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The Eastern Partnership and energy security policy in Europe

Rada Popova
University of Vienna
Rada Popova
University of Vienna
Open Panel

Abstract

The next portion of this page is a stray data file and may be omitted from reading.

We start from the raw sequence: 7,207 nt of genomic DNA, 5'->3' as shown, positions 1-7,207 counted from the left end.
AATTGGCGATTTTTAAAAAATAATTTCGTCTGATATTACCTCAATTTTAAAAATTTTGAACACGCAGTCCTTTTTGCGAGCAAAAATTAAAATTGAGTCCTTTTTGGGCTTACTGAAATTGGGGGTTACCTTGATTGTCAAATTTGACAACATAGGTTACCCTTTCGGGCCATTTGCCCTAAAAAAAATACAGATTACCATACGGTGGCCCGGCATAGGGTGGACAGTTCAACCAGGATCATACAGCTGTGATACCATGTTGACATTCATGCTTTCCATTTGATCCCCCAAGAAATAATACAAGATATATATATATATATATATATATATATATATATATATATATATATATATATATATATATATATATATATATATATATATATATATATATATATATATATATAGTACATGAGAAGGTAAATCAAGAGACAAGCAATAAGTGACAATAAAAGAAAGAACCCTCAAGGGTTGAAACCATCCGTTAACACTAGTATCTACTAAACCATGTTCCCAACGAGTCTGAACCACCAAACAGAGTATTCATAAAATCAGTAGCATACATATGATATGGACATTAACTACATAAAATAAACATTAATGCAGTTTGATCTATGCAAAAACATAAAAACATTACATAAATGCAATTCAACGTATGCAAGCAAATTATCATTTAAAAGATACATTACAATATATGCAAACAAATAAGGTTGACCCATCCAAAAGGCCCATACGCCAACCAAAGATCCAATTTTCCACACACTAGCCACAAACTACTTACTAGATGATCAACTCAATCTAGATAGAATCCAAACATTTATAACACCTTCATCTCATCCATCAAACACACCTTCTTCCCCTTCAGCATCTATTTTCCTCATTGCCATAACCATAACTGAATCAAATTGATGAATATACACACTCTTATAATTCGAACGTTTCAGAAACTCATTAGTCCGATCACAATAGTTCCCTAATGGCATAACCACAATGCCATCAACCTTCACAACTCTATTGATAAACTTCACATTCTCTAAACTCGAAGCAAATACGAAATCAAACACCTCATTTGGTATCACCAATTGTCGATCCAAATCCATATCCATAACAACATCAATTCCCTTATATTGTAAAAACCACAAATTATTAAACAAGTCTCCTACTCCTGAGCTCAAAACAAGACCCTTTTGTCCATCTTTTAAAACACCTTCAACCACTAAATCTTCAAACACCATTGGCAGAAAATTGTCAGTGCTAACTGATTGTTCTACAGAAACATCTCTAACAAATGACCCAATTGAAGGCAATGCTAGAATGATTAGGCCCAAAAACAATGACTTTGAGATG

This paper will focus on the role of the latest neighborhood EU policy framework – the Eastern Partnership (EaP) –for shaping Europe’s energy security policy. The 2004 enlargement made it clear that a strategy towards the new neighbors was needed. One of the main tasks of the EaP is to bring the economies of six former Soviet Eastern European states closer to EU standards with a special focus on „energy security”. This relatively new term describes one of the leading issues in the world today as energy resources have become crucially important for most states. Oil and gas reserves in the EU are decreasing. Indeed, there are some countries whose reserves could fill the gap, but EU industries have little or no access to them. In the same time, Europe’s biggest natural energy supplier – Russia – transforms into an energy superpower with control over Eurasia''s largest supplies of oil and natural gas and its economical and political influence over neighboring and consumer states increases steadily as access to energy reserves becomes a critical issue on European level. Energy aspects and relations to Russia will continue to shape EU’s policy relations on the long term. However, the EU - Russia relations are heavily dependent on the transit countries situated Western from Russia – Ukraine and Belarus. The EaP is seen as a useful tool for the EU to get less dependent on Russia, especially with regard to the most recent gas disputes from 2006-2009. This paper aims at presenting the implementation chances of the EaP towards a steadier European energy security.